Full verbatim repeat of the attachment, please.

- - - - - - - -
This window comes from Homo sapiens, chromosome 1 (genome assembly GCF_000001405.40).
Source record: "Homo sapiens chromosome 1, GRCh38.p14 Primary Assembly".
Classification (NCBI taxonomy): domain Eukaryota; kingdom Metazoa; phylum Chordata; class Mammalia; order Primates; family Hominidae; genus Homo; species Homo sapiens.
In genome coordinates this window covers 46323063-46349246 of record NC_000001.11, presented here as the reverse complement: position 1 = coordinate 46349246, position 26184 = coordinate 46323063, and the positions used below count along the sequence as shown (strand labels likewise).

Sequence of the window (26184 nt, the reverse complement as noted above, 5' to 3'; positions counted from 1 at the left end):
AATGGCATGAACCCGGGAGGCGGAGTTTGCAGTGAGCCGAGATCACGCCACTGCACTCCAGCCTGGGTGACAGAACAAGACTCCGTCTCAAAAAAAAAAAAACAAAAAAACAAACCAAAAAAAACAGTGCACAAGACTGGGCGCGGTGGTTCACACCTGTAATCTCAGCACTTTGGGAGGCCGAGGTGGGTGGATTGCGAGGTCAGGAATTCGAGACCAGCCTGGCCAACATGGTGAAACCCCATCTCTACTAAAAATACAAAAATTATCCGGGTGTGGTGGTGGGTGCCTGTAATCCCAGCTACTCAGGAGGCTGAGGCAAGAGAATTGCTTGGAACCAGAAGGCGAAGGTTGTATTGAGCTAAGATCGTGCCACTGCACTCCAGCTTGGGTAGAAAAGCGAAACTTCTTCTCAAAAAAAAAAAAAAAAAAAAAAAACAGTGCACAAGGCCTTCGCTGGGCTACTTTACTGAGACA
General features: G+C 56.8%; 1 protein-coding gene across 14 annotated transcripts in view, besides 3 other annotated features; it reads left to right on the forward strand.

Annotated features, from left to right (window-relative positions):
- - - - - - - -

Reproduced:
This window comes from Homo sapiens, chromosome 1 (genome assembly GCF_000001405.40).
Source record: "Homo sapiens chromosome 1, GRCh38.p14 Primary Assembly".
Classification (NCBI taxonomy): domain Eukaryota; kingdom Metazoa; phylum Chordata; class Mammalia; order Primates; family Hominidae; genus Homo; species Homo sapiens.
In genome coordinates this window covers 46323063-46349246 of record NC_000001.11, presented here as the reverse complement: position 1 = coordinate 46349246, position 26184 = coordinate 46323063, and the positions used below count along the sequence as shown (strand labels likewise).

Sequence of the window (26184 nt, the reverse complement as noted above, 5' to 3'; positions counted from 1 at the left end):
AATGGCATGAACCCGGGAGGCGGAGTTTGCAGTGAGCCGAGATCACGCCACTGCACTCCAGCCTGGGTGACAGAACAAGACTCCGTCTCAAAAAAAAAAAAACAAAAAAACAAACCAAAAAAAACAGTGCACAAGACTGGGCGCGGTGGTTCACACCTGTAATCTCAGCACTTTGGGAGGCCGAGGTGGGTGGATTGCGAGGTCAGGAATTCGAGACCAGCCTGGCCAACATGGTGAAACCCCATCTCTACTAAAAATACAAAAATTATCCGGGTGTGGTGGTGGGTGCCTGTAATCCCAGCTACTCAGGAGGCTGAGGCAAGAGAATTGCTTGGAACCAGAAGGCGAAGGTTGTATTGAGCTAAGATCGTGCCACTGCACTCCAGCTTGGGTAGAAAAGCGAAACTTCTTCTCAAAAAAAAAAAAAAAAAAAAAAAACAGTGCACAAGGCCTTCGCTGGGCTACTTTACTGAGACA
General features: G+C 56.8%; 1 protein-coding gene across 14 annotated transcripts in view, besides 3 other annotated features; it reads left to right on the forward strand.

Annotated features, from left to right (window-relative positions):